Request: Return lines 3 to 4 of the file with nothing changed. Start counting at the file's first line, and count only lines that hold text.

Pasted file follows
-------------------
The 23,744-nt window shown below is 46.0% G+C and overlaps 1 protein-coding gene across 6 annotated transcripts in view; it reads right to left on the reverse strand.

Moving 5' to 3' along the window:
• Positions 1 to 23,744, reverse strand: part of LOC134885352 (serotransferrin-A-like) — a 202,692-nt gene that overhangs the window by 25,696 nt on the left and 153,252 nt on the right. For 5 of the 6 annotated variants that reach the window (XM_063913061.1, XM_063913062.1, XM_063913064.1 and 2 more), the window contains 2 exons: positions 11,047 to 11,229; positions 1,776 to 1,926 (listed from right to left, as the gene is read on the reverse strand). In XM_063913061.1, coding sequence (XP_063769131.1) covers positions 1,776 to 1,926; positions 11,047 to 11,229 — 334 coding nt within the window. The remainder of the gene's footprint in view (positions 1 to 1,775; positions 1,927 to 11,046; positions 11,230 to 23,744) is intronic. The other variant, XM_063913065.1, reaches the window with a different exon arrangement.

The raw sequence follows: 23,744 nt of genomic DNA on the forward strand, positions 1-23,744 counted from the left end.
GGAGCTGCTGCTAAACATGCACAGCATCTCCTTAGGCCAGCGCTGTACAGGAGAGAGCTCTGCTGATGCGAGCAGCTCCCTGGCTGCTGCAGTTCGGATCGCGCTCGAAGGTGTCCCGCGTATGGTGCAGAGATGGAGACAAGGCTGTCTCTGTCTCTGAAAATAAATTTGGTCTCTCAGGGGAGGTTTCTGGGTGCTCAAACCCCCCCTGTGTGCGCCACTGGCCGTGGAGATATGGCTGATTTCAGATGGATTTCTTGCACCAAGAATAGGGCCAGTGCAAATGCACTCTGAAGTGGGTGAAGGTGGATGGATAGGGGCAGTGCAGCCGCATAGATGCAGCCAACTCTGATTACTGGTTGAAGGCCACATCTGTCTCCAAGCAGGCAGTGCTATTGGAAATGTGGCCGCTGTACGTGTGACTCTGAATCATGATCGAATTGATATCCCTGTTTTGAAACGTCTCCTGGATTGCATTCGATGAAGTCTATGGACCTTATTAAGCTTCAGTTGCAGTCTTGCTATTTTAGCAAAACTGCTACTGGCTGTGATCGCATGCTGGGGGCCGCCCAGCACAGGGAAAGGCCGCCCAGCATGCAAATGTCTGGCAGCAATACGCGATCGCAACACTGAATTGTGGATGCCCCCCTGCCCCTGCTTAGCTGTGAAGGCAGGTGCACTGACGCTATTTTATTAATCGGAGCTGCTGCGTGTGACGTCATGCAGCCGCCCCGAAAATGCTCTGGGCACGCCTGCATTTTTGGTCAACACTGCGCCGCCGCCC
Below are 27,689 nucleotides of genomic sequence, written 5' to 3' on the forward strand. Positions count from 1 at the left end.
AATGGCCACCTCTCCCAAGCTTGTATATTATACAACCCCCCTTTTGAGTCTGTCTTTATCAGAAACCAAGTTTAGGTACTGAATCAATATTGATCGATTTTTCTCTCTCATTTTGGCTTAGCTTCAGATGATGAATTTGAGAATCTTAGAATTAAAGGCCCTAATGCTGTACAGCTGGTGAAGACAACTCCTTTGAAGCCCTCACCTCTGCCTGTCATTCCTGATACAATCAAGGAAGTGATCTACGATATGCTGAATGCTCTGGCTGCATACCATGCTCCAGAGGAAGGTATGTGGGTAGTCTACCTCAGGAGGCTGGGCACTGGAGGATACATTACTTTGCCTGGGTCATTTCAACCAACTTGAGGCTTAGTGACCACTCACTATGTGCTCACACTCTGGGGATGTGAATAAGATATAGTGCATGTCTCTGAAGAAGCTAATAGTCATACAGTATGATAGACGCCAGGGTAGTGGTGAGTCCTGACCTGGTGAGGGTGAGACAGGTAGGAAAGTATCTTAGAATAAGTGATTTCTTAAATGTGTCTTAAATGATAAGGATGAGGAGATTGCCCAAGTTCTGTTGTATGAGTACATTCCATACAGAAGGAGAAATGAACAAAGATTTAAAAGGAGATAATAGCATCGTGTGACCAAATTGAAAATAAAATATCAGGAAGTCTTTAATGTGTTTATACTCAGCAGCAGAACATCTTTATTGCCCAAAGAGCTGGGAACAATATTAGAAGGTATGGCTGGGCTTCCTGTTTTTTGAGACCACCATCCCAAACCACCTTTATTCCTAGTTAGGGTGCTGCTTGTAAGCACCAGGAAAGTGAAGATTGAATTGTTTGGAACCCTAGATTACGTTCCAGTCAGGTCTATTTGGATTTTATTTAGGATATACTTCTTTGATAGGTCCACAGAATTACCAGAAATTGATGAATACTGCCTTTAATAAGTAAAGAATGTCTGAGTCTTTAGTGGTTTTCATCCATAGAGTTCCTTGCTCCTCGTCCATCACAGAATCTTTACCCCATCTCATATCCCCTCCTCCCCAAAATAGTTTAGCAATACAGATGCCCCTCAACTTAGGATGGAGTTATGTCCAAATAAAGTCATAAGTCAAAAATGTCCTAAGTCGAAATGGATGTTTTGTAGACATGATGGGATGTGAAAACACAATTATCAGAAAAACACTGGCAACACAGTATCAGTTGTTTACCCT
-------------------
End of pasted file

• Positions 1 to 23,744, reverse strand: part of LOC134885352 (serotransferrin-A-like) — a 202,692-nt gene that overhangs the window by 25,696 nt on the left and 153,252 nt on the right. For 5 of the 6 annotated variants that reach the window (XM_063913061.1, XM_063913062.1, XM_063913064.1 and 2 more), the window contains 2 exons: positions 11,047 to 11,229; positions 1,776 to 1,926 (listed from right to left, as the gene is read on the reverse strand). In XM_063913061.1, coding sequence (XP_063769131.1) covers positions 1,776 to 1,926; positions 11,047 to 11,229 — 334 coding nt within the window. The remainder of the gene's footprint in view (positions 1 to 1,775; positions 1,927 to 11,046; positions 11,230 to 23,744) is intronic. The other variant, XM_063913065.1, reaches the window with a different exon arrangement.

The raw sequence follows: 23,744 nt of genomic DNA on the forward strand, positions 1-23,744 counted from the left end.